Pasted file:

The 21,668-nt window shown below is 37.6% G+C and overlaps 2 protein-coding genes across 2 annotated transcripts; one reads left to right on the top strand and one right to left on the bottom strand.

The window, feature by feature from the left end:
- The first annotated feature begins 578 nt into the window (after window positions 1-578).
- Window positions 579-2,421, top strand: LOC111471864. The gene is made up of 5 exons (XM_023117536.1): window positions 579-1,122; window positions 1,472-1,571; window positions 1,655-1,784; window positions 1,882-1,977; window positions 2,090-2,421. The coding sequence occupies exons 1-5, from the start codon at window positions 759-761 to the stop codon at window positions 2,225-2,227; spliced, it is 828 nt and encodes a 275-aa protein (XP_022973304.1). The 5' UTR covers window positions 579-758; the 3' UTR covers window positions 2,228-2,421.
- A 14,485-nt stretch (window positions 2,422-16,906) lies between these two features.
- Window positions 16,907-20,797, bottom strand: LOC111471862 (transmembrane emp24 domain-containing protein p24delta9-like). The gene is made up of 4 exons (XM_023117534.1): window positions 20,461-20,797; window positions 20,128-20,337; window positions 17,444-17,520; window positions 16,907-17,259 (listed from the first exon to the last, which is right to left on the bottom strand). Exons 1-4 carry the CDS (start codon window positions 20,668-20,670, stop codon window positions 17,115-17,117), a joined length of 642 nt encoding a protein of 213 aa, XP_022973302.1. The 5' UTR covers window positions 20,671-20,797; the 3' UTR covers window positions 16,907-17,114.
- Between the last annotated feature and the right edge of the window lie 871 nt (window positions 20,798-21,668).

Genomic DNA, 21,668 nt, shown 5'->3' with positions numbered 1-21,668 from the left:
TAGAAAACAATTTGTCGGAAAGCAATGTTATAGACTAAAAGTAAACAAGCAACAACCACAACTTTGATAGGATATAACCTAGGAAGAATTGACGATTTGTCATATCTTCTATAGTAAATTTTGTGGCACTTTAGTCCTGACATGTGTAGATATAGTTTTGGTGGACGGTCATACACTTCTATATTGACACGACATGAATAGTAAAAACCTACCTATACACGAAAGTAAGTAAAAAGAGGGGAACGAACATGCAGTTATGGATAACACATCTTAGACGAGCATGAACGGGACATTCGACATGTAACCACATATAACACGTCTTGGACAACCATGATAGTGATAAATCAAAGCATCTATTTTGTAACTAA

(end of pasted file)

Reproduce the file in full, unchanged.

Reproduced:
The 21,668-nt window shown below is 37.6% G+C and overlaps 2 protein-coding genes across 2 annotated transcripts; one reads left to right on the top strand and one right to left on the bottom strand.

The window, feature by feature from the left end:
- The first annotated feature begins 578 nt into the window (after window positions 1-578).
- Window positions 579-2,421, top strand: LOC111471864. The gene is made up of 5 exons (XM_023117536.1): window positions 579-1,122; window positions 1,472-1,571; window positions 1,655-1,784; window positions 1,882-1,977; window positions 2,090-2,421. The coding sequence occupies exons 1-5, from the start codon at window positions 759-761 to the stop codon at window positions 2,225-2,227; spliced, it is 828 nt and encodes a 275-aa protein (XP_022973304.1). The 5' UTR covers window positions 579-758; the 3' UTR covers window positions 2,228-2,421.
- A 14,485-nt stretch (window positions 2,422-16,906) lies between these two features.
- Window positions 16,907-20,797, bottom strand: LOC111471862 (transmembrane emp24 domain-containing protein p24delta9-like). The gene is made up of 4 exons (XM_023117534.1): window positions 20,461-20,797; window positions 20,128-20,337; window positions 17,444-17,520; window positions 16,907-17,259 (listed from the first exon to the last, which is right to left on the bottom strand). Exons 1-4 carry the CDS (start codon window positions 20,668-20,670, stop codon window positions 17,115-17,117), a joined length of 642 nt encoding a protein of 213 aa, XP_022973302.1. The 5' UTR covers window positions 20,671-20,797; the 3' UTR covers window positions 16,907-17,114.
- Between the last annotated feature and the right edge of the window lie 871 nt (window positions 20,798-21,668).

Genomic DNA, 21,668 nt, shown 5'->3' with positions numbered 1-21,668 from the left:
TAGAAAACAATTTGTCGGAAAGCAATGTTATAGACTAAAAGTAAACAAGCAACAACCACAACTTTGATAGGATATAACCTAGGAAGAATTGACGATTTGTCATATCTTCTATAGTAAATTTTGTGGCACTTTAGTCCTGACATGTGTAGATATAGTTTTGGTGGACGGTCATACACTTCTATATTGACACGACATGAATAGTAAAAACCTACCTATACACGAAAGTAAGTAAAAAGAGGGGAACGAACATGCAGTTATGGATAACACATCTTAGACGAGCATGAACGGGACATTCGACATGTAACCACATATAACACGTCTTGGACAACCATGATAGTGATAAATCAAAGCATCTATTTTGTAACTAA